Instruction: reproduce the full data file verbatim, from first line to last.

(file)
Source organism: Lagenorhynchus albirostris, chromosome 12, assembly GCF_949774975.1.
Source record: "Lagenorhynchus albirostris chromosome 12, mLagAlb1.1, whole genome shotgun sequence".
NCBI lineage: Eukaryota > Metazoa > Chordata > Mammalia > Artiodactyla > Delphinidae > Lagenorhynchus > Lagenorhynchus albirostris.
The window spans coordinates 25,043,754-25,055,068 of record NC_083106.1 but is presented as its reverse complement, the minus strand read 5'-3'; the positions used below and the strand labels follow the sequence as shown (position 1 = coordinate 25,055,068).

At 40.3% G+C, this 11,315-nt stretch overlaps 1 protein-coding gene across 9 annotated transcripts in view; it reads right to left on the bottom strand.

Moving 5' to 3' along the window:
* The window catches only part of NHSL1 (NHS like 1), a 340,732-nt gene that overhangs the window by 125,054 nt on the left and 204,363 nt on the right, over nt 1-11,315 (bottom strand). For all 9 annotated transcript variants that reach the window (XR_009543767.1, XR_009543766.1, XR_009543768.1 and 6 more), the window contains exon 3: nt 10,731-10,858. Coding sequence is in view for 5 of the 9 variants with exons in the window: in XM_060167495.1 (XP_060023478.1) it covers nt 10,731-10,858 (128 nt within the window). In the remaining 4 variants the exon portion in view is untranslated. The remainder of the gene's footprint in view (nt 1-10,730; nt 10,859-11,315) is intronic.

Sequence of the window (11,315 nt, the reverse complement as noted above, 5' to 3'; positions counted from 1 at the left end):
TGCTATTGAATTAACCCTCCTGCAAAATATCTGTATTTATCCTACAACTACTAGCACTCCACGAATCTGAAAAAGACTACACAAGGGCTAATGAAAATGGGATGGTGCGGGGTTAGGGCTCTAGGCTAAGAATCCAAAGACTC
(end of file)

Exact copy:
Source organism: Lagenorhynchus albirostris, chromosome 12, assembly GCF_949774975.1.
Source record: "Lagenorhynchus albirostris chromosome 12, mLagAlb1.1, whole genome shotgun sequence".
NCBI lineage: Eukaryota > Metazoa > Chordata > Mammalia > Artiodactyla > Delphinidae > Lagenorhynchus > Lagenorhynchus albirostris.
The window spans coordinates 25,043,754-25,055,068 of record NC_083106.1 but is presented as its reverse complement, the minus strand read 5'-3'; the positions used below and the strand labels follow the sequence as shown (position 1 = coordinate 25,055,068).

At 40.3% G+C, this 11,315-nt stretch overlaps 1 protein-coding gene across 9 annotated transcripts in view; it reads right to left on the bottom strand.

Moving 5' to 3' along the window:
* The window catches only part of NHSL1 (NHS like 1), a 340,732-nt gene that overhangs the window by 125,054 nt on the left and 204,363 nt on the right, over nt 1-11,315 (bottom strand). For all 9 annotated transcript variants that reach the window (XR_009543767.1, XR_009543766.1, XR_009543768.1 and 6 more), the window contains exon 3: nt 10,731-10,858. Coding sequence is in view for 5 of the 9 variants with exons in the window: in XM_060167495.1 (XP_060023478.1) it covers nt 10,731-10,858 (128 nt within the window). In the remaining 4 variants the exon portion in view is untranslated. The remainder of the gene's footprint in view (nt 1-10,730; nt 10,859-11,315) is intronic.

Sequence of the window (11,315 nt, the reverse complement as noted above, 5' to 3'; positions counted from 1 at the left end):
TGCTATTGAATTAACCCTCCTGCAAAATATCTGTATTTATCCTACAACTACTAGCACTCCACGAATCTGAAAAAGACTACACAAGGGCTAATGAAAATGGGATGGTGCGGGGTTAGGGCTCTAGGCTAAGAATCCAAAGACTC